I just read about a new company called Affectiva, which "grew out of collaborative research at the MIT Media Lab to help people better measure and communicate emotion."
This blog has previously discussed how human behaviour and sentiment is being analysed using data from the web:
(i) Web search volume can can improve forecasts of the current level of activity for a number of different economic time series, including automobile sales, home sales, retail sales, and travel behaviour (Google research paper on "predicting the present").
(ii) What people are searching for today can be predictive of what they will do in the near future (Yahoo! PNAS paper)
(iii) There have been various initiatives to make sense of sentiment data from Twitter
(iv) Facebook are analysing a rich seam of social networking and affect data
(v) Dan Hopkins and Gary King have developed an automated program to gather sentiment from online blogs
What makes Affectiva different to all of the above, is that (through their project Affdex), they have provided a way to collect web-data on physically expressed human emotions, not stated mood or revealed (search) preferences. Data on facial expressions and gestures — while people interact naturally with media, or other online experience — can be collected using Affdex. One could argue that this is closer to the objective truth than self-reported affect or observed behaviour.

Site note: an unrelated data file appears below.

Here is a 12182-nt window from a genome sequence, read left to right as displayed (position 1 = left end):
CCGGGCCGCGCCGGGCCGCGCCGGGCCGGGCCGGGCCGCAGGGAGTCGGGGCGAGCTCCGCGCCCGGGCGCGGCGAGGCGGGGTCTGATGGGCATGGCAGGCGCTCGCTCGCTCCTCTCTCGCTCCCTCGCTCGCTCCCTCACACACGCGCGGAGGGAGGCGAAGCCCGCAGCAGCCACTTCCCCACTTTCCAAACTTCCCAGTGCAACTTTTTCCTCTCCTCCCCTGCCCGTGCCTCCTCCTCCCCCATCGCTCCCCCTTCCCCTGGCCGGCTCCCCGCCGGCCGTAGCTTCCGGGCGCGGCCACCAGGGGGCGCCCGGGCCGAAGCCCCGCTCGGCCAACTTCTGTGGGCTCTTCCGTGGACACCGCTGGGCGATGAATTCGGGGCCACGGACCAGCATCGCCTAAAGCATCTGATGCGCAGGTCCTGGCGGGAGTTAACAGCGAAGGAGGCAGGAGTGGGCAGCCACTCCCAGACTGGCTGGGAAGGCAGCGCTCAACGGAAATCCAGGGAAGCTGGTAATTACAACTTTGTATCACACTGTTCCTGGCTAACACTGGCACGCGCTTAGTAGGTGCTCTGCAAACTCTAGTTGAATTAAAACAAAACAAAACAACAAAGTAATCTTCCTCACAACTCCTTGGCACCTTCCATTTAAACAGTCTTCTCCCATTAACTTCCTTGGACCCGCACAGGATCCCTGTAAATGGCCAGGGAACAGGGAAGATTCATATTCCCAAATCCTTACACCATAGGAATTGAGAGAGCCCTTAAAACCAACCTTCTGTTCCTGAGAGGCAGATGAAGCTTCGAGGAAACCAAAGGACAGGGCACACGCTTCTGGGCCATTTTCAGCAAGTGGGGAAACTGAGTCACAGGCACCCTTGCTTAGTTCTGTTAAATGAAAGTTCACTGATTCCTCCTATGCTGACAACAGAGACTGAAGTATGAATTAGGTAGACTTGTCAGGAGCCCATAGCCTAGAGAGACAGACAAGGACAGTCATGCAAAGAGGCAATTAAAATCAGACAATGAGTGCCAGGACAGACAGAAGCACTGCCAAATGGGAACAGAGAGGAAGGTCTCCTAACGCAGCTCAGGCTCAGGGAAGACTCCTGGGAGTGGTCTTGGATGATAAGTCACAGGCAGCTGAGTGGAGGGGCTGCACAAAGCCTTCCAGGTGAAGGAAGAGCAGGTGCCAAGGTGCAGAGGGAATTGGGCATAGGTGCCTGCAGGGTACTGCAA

Also, Affectiva's Q Sensor project measures galvanic skin response using a wearable, wireless biosensor. The sensor also measures temperature and activity.